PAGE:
It said the central bank mantra of doing “whatever it takes” to boost growth has outlived its usefulness, and has left the Fed, the Bank of England, and others, stuck with $10 trillion in bonds. “Central banks cannot repair the balance sheets of households and financial institutions. Central banks cannot ensure the sustainability of fiscal finances,” it said.
The emergencies policies have bought time for governments to put their budgets in order and tackle the deeper crisis of falling productivity, but this has been squandered. The BIS said leaders have put off the reforms needed to clear out dead wood and unleash fresh energy. Productivity growth in the rich states has dropped from 1.8pc between 1980-2000, to 1.3pc from 2001-2007, to just 0.7pc from 2010-2012. It has turned negative in Britain and Italy.
“Extending monetary stimulus is taking the pressure off those who need to act. In the end, only a forceful programme of repair and reform will return economies to strong and sustainable real growth,” it said.
Piling on the pressure, the BIS said to call for draconian fiscal tightening to avert a future debt crisis across the big industrial economies, with Britain needing to slash its `primary budget’ by up to 13pc of GDP to meet ageing costs.
“Public debt in most advanced economies has reached unprecedented levels in peacetime. Even worse, official debt statistics understate the true scale of fiscal problems. The belief that governments do not face a solvency constraint is a dangerous illusion. Bond investors can and do punish governments hard and fast.”
“Governments must redouble their efforts to ensure that their fiscal trajectories are sustainable. Growth will simply not be high enough on its own. Postponing the pain carries the risk of forcing consolidation under stress – which is the current situation in a number of countries in southern Europe.”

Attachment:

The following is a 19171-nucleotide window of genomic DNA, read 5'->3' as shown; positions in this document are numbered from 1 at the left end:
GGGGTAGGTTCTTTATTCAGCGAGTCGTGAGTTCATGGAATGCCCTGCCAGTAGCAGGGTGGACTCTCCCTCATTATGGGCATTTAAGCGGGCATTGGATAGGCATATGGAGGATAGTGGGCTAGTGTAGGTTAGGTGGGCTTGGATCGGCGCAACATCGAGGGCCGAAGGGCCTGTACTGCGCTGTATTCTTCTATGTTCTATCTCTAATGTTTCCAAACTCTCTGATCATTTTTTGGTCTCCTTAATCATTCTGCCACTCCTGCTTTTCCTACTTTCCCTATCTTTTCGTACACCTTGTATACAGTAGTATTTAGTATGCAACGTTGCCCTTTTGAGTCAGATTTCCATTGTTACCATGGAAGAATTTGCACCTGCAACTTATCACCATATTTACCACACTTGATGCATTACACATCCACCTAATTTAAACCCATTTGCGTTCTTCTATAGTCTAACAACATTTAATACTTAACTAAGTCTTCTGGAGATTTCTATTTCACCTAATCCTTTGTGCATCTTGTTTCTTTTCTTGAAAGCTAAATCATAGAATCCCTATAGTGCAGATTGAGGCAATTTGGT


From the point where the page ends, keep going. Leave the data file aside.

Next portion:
The call for double-barrelled fiscal and monetary contraction is remarkable, challenging the widely-held view that easy money is crucial to smooth the way for budget cuts and deep reform.
The BIS is in stark conflict with the International Monetary Fund and most Anglo-Saxon, French, and many Asian economists, as well as the team of premier Shinzo Abe in Japan. What is emerging is a bitter dispute over the thrust of global economic policy at a crucial moment.
Critics say the BIS is discrediting monetary remedies before it is clear whether the West is safely out of the woods. It may now be much harder to push through fresh QE if it turns out that the Fed has jumped the gun with talk of early bond tapering.
Scott Sumner from Bentley University said the BIS is wrong to argue that delaying exit from QE and zero rates is itself dangerous. The historical record from the US in 1937, Japan in 2000, and other cases, is that acting too soon can lead to a serious economic relapse. When the US did delay in 1951, the damage was minor and easily contained.
Prof Sumner warned that Europe risks following Japan into a deflationary slump if it takes the advice of the BIS and persists with its current contraction policies.